As the Department for Education announces plans to take action against schools that aren’t complying with the ‘Baker clause’, Anne Milton urges providers to contact her directly with their experiences, and outlines what else the government is doing to ensure young people have the best possible careers advice.
Last March I wrote in FE Week about how important it is that schools and colleges let students know about all the amazing opportunities in technical education and apprenticeships there are after GCSEs.
It’s not just about higher education, and I’m determined to continue changing that perception. I don’t want one route to a career to be considered better than any other. A levels and full-time academic degrees at our world class universities are right for some people. But for others, T Levels, apprenticeships, or level 4 or 5 qualifications can give them the skills they need to get the jobs they want.
GCSE and A level results days are just round the corner. Young people across the country are making important choices about their future. The significant role parents, colleges and schools play in those choices is clear. They can really have a big influence on the people looking to them for guidance and support. After all, it is their responsibility too.
I spoke in March about the “Baker clause”, which places a legal duty on schools to invite education and training providers to talk to their pupils about technical education and apprenticeships – so that they know what options are available to them. I’m really keen to hear from any providers that have had difficulties with this, or have been blocked from going into schools. I can be contacted via my parliamentary or constituency office.
But the Baker clause is just one part of our reforms to careers advice. In December, we published our careers strategy. In February, we published guidance setting out the expectations for colleges, based on the Gatsby Benchmarks. These benchmarks include the curriculum being linked with careers, students having encounters with employers and employees, personal guidance and learning from career and labour market information. And some schools and colleges are doing this brilliantly. In many, the knowledge about future careers is embedded in all that they do, with local employers being an integral part of that learning.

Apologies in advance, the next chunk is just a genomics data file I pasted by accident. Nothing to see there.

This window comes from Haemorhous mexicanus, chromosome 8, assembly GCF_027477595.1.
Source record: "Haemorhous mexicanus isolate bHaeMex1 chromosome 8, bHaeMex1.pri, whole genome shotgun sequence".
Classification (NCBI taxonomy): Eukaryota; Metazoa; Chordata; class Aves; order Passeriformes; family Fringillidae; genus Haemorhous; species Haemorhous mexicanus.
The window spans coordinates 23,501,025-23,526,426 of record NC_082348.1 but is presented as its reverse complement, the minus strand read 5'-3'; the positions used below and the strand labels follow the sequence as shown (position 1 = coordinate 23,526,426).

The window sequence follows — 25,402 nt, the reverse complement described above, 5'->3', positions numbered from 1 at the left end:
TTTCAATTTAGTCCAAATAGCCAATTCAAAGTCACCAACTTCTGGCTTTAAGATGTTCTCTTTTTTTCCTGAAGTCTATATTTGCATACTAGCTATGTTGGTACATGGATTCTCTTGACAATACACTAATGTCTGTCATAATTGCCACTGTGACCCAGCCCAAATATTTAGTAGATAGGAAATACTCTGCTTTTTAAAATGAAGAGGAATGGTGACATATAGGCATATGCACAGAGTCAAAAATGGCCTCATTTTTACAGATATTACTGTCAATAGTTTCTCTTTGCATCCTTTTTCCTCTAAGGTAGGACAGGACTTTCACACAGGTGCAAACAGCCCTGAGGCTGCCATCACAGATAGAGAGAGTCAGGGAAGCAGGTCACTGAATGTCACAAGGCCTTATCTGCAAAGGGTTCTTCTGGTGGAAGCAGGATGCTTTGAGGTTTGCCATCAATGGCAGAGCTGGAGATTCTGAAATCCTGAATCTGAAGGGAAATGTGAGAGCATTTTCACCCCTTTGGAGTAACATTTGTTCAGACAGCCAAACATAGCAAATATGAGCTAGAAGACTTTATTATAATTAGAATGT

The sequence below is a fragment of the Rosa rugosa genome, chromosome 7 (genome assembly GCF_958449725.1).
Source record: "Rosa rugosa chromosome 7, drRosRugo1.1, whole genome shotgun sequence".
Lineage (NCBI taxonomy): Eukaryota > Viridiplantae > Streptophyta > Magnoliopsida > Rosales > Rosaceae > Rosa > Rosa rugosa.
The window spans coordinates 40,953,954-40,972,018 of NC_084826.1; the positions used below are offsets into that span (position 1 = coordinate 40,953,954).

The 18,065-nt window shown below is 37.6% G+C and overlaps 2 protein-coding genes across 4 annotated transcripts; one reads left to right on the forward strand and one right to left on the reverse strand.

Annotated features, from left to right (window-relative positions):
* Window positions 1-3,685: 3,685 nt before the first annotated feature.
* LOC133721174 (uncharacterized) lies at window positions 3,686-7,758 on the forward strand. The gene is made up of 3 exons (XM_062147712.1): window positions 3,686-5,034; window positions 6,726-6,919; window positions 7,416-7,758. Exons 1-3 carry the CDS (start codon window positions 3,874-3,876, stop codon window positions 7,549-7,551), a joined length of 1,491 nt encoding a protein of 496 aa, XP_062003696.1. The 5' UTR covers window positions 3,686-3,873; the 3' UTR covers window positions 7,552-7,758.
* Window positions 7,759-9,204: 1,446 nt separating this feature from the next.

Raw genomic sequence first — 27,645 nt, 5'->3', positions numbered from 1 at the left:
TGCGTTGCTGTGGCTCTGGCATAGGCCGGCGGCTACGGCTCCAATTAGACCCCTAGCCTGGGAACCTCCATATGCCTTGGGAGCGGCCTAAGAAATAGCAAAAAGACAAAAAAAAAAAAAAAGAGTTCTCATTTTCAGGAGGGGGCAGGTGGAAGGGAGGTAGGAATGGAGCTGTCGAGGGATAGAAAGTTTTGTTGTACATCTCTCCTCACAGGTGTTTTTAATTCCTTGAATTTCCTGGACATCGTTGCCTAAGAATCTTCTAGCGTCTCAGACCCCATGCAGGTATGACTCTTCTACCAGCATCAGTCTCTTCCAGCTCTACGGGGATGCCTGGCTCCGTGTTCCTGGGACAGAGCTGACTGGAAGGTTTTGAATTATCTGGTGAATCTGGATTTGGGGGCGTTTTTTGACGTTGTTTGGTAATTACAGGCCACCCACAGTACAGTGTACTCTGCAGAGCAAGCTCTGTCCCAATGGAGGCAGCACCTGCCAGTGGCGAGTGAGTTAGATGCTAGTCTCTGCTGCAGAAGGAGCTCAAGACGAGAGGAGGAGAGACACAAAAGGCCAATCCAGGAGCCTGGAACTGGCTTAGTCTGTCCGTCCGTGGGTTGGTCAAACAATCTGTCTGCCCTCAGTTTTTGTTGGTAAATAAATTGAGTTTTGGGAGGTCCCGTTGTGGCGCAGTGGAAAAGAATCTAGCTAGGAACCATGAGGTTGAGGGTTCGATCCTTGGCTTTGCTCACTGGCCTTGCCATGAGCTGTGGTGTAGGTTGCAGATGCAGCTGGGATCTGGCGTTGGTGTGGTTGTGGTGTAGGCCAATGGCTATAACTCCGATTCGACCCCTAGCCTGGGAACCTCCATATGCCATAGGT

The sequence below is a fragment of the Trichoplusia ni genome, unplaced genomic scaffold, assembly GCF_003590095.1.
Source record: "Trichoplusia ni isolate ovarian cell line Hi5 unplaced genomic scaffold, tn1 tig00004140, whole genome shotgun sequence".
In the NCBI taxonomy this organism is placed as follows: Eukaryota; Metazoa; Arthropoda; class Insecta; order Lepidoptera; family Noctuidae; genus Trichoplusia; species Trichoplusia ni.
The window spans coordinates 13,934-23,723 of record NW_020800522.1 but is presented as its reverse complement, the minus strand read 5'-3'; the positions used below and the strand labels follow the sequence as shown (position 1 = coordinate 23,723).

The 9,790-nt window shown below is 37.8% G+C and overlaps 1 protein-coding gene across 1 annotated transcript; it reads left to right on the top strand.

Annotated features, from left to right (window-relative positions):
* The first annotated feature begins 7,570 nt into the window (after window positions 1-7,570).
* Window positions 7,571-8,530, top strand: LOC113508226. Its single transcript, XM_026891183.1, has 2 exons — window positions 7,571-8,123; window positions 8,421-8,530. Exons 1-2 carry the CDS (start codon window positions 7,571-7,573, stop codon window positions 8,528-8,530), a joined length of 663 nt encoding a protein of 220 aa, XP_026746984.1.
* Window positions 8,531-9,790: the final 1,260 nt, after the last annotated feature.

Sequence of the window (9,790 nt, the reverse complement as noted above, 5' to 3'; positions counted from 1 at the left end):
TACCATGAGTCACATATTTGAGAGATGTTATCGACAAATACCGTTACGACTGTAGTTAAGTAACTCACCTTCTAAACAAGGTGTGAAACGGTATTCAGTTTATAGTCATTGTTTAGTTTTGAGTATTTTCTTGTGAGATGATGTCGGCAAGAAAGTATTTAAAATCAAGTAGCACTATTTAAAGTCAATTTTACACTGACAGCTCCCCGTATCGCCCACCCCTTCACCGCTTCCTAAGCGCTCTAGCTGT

At the end of June, we received the results of 2,880 self-evaluation responses from schools and colleges. The results showed that on average, colleges were hitting 2 of the 8 Gatsby Benchmarks. I’m glad that we are seeing a steady rise in the number of benchmarks that institutions are meeting, but there is clearly a lot more to do. I believe progress will speed up next year as the careers strategy is implemented. Young people across the country should have the excellent careers guidance they deserve and need.
We want to help colleges meet the ambitions we’ve set out in the careers strategy, and work towards meeting all eight Gatsby Benchmarks. This autumn, The Careers & Enterprise Company will be publishing more detailed analysis of this data, so we can find out about what’s working well now and how we can gets careers advice in schools and colleges to work even better. The Company will also be launching a Compass for Colleges tool to allow colleges to more fully capture the work they are doing on careers provision.
There is already a range of support available to help colleges meet our ambitions. The Careers & Enterprise Company recently published a guide to careers leadership in colleges, which highlights a number of colleges doing this exceptionally well; for example, Scarborough Sixth Form College, Chichester College Group, Sunderland College and Weymouth College. The Company also has its Enterprise Adviser Network – which is already working with 139 colleges, with an enterprise adviser due to be available to every school and college by 2020.
Bursaries for training for careers leaders in colleges will also be offered by The Careers & Enterprise Company from autumn 2018. And we recently announced 20 new Careers Hubs; these consist of up to 40 local schools and colleges working together with universities, training providers, employers and career professionals to improve careers education for young people in the region.
If you are a college or school leader, I urge you to find out more about the support available to help you provide the best possible careers advice. This is about changing the lives of the young people you work with, giving them the chance of a rewarding and fulfilling life.